Monday, May 18, 2015

The internet of code

In this post I will introduce a proof-of-concept implementation for distributing typed code over the internet where the unit of compilation is individual expressions.

The core language

To motivate this post, consider this Haskell code:

data Bool = True | False

and :: Bool -> Bool -> Bool
and b1 b2 = if b1 then b2 else False

or :: Bool -> Bool -> Bool
or b1 b2 = if b1 then True else b2

data Even = Zero | SuccE Odd

data Odd = SuccO Even

four :: Even
four = SuccE (SuccO (SuccE (SuccO Zero)))

doubleEven :: Even -> Even
doubleEven (SuccE o) = SuccE (SuccO (doubleOdd o)
doubleEven  Zero     = Zero

doubleOdd :: Odd -> Even
doubleOdd (SuccO e) = SuccE (SuccO (doubleEven e)

I will encode each one of the above types, terms, and constructors as separate, closed, non-recursive expressions in the calculus of constructions. You can think of the calculus of constructions as a typed assembly language for functional programs which we will use to distribute program fragments over the internet. You can learn more about the calculus of constructions and other pure type systems by reading this clear paper by Simon Peyton Jones: "Henk: a typed intermediate language".

For example, here is how you encode the True constructor in the calculus of constructions:

λ(Bool : *) → λ(True : Bool) → λ(False : Bool) → True

Note that the entire expression is the True constructor, not just the right-hand side:

             This is the True constructor
vvvvvvvvvvvvvvvvvvvvvvvvvvvvvvvvvvvvvvvvvvvvvvvvvvvvv
λ(Bool : *) → λ(True : Bool) → λ(False : Bool) → True
                                                 ^^^^
                                               Not this

I just chose the variable names so that you can tell at a glance what constructor you are looking at from the right-hand side of the expression.

Similarly, here is how you encode the type Bool in the calculus of constructions:

               This is the `Bool` type
vvvvvvvvvvvvvvvvvvvvvvvvvvvvvvvvvvvvvvvvvvvvvvvvvvvvv
∀(Bool : *) → ∀(True : Bool) → ∀(False : Bool) → Bool
                                                 ^^^^
                                               Not this

Again, the entire expression is the Bool type, but I chose the variable names so that you can tell which type you are looking at from the right-hand side.

You can learn more about the full set of rules for translating data types to System F (a subset of the calculus of constructions) by reading the paper: "Automatic synthesis of typed Λ-programs on term algebras". Also, I will soon release a compiler named annah that automates this translation algorithm, and I used this compiler to translate the above Haskell code to the equivalent expressions in the calculus of constructions.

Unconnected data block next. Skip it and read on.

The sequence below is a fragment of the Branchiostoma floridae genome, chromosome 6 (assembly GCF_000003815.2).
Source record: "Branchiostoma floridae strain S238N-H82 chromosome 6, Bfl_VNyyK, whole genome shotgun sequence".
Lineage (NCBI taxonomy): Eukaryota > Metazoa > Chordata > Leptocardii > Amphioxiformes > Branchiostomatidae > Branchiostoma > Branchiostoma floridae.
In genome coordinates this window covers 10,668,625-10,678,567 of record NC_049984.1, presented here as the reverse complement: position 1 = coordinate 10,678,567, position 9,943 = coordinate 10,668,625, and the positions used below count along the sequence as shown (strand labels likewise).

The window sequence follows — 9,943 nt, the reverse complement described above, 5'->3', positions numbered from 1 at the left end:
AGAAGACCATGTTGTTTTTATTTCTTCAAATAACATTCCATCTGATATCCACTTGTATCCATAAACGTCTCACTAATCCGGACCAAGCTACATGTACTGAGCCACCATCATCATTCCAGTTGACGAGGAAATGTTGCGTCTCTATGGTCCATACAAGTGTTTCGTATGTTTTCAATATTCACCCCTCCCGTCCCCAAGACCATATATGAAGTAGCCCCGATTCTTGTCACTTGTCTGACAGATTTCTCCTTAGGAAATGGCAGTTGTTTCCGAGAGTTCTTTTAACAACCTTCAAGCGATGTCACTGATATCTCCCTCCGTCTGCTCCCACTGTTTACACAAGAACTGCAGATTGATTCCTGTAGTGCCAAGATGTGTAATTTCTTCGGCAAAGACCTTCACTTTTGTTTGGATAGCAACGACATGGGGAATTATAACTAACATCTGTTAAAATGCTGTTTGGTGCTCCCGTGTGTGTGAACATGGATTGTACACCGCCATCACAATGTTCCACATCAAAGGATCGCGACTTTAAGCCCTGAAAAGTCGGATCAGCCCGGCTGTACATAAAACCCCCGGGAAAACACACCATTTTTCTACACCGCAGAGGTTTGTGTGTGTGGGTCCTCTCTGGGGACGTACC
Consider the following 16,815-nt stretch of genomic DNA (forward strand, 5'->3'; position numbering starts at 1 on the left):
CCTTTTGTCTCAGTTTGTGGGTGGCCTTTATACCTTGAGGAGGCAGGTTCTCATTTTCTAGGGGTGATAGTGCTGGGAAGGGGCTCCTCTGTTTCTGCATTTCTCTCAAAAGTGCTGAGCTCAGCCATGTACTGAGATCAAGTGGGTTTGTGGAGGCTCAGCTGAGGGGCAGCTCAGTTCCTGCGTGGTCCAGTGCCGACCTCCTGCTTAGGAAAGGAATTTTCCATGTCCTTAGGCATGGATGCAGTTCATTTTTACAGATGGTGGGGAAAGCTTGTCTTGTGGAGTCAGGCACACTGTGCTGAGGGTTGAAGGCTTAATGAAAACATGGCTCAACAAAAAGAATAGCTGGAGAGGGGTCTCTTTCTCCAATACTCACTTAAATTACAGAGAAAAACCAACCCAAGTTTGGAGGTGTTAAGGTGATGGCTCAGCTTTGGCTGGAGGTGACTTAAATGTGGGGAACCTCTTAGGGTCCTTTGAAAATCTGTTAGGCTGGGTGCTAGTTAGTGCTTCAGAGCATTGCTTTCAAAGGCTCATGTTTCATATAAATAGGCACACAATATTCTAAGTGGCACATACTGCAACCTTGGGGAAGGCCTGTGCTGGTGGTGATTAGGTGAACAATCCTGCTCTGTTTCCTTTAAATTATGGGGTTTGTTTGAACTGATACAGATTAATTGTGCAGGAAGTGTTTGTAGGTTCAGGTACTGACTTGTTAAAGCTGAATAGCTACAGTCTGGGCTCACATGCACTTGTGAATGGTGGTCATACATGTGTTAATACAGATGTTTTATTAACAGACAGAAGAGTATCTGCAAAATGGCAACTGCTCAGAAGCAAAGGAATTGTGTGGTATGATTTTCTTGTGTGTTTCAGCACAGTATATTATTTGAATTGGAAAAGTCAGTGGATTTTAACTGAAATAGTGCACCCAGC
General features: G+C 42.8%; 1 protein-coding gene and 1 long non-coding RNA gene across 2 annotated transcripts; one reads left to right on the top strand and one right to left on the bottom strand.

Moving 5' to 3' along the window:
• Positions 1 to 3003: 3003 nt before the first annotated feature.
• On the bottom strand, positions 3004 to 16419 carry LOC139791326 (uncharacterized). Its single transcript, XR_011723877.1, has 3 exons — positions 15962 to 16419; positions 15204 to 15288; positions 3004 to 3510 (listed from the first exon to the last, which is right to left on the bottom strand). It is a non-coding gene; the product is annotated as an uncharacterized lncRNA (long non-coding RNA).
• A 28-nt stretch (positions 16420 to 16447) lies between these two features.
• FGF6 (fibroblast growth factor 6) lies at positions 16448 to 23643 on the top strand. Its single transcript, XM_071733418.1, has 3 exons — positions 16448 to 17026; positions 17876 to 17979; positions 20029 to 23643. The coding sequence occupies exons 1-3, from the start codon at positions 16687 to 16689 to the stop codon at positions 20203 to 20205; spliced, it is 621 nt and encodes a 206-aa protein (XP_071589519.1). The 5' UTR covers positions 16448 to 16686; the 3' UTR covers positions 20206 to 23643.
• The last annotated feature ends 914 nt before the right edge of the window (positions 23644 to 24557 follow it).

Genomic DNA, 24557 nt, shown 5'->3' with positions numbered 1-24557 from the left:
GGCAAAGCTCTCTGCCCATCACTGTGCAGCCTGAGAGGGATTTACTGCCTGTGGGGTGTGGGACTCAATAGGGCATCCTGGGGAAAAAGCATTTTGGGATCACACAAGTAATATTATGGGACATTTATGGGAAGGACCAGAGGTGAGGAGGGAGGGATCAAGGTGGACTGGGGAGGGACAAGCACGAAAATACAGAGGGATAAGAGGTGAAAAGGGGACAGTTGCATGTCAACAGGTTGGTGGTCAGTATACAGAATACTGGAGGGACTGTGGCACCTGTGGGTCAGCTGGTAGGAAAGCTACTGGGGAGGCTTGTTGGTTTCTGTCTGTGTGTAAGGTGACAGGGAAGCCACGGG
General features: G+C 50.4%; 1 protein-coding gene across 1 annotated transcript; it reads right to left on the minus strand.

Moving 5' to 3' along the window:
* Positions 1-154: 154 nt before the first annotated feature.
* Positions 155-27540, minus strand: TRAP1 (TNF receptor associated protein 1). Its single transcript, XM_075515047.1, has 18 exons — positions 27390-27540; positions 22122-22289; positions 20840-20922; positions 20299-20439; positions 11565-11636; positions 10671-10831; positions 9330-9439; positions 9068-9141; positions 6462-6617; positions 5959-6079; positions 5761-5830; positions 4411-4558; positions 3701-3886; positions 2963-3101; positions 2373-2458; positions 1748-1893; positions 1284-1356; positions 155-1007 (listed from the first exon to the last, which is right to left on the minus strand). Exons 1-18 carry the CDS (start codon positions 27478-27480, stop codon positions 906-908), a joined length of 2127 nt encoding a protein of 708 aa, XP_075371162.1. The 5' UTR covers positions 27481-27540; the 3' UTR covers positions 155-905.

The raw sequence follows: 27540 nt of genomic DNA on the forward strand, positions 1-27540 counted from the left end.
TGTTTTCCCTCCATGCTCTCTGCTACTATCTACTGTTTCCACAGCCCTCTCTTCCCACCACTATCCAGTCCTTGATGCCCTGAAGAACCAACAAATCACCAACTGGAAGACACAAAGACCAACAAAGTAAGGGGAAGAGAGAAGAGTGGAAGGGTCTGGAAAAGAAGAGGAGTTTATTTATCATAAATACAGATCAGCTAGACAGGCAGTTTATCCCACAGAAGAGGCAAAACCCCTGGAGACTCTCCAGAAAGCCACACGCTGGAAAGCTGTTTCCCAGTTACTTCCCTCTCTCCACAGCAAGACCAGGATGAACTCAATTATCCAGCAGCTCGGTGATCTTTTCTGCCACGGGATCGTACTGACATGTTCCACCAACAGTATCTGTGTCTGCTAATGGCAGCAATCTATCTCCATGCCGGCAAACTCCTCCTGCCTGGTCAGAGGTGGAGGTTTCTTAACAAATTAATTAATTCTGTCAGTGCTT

Distribution

We can distribute these expressions by hosting each expression as text source code on the internet. For example, I encoded all of the above types, terms and constructors in the calculus of constructions and hosted them using a static web server. You can browse these expressions by visiting sigil.place/post/0/.

Click on one of the expressions in the directory listing to see how they are encoded in the calculus of constructions. For example, if you click the link to four you will find an ordinary text file whose contents look like this (formatted for clarity):

  λ(Even : *)                        -- This entire
→ λ(Odd : *)                         -- expression is
→ λ(Zero : Even)                     -- the number `four`
→ λ(SuccE : ∀(pred : Odd) → Even)    --
→ λ(SuccO : ∀(pred : Even) → Odd)    --
→ SuccE (SuccO (SuccE (SuccO Zero))) -- Not just this last line

Each one of these expressions gets a unique URL, and we can embed any expression in our code by referencing the appropriate URL.

Remote imports

We can use the morte compiler to download, parse, and super-optimize programs written in the calculus of constructions. The morte compiler reads in a program from standard input, outputs the program's type to standard error, then super-optimizes the program and outputs the optimized program to standard output.

For example, we can compute and True False at compile time by just replacing and, True, and False by their appropriate URLs:

$ cabal install 'morte >= 1.2'
$ morte
#http://sigil.place/post/0/and
    #http://sigil.place/post/0/True
    #http://sigil.place/post/0/False

When we hit <Ctrl-D> to signal end of standard input then morte will compile the program:

$ morte
#http://sigil.place/post/0/and
    #http://sigil.place/post/0/True
    #http://sigil.place/post/0/False
<Ctrl-D>
∀(Bool : *) → ∀(True : Bool) → ∀(False : Bool) → Bool

λ(Bool : *) → λ(True : Bool) → λ(False : Bool) → False

The program's type is Bool and morte optimizes away the program to False at compile time. Both the type (Bool) and the value (False) are encoded in the calculus of constructions.

Here we are using morte as a compile-time calculator, mainly because Morte does not yet compile to a backend language. When I release a backend language I will go into more detail about how to embed expressions to evaluate at runtime instead of compile time.

Local imports

We can shorten this example further because morte also lets you import expressions from local files using the same hashtag syntax. For example, we can create local files that wrap remote URLs like this:

$ echo "#http://sigil.place/post/0/Bool"  > Bool
$ echo "#http://sigil.place/post/0/True"  > True
$ echo "#http://sigil.place/post/0/False" > False
$ echo "#http://sigil.place/post/0/or"    > or

We can then use these local files as convenient short-hand aliases for remote imports:

$ morte
#or #True #False
<Ctrl-D>
∀(Bool : *) → ∀(True : Bool) → ∀(False : Bool) → Bool

λ(Bool : *) → λ(True : Bool) → λ(False : Bool) → True

We can use imports anywhere in our program, even as types! For example, in the calculus of constructions you encode if as the identity function on #Bools:

λ(b : #Bool ) → b  # Note: Imports must end with whitespace

We can then save our implementation of if to a file named if, except using the ASCII symbols \ and -> instead of λ and :

$ echo "\(b : #Bool ) -> b" > if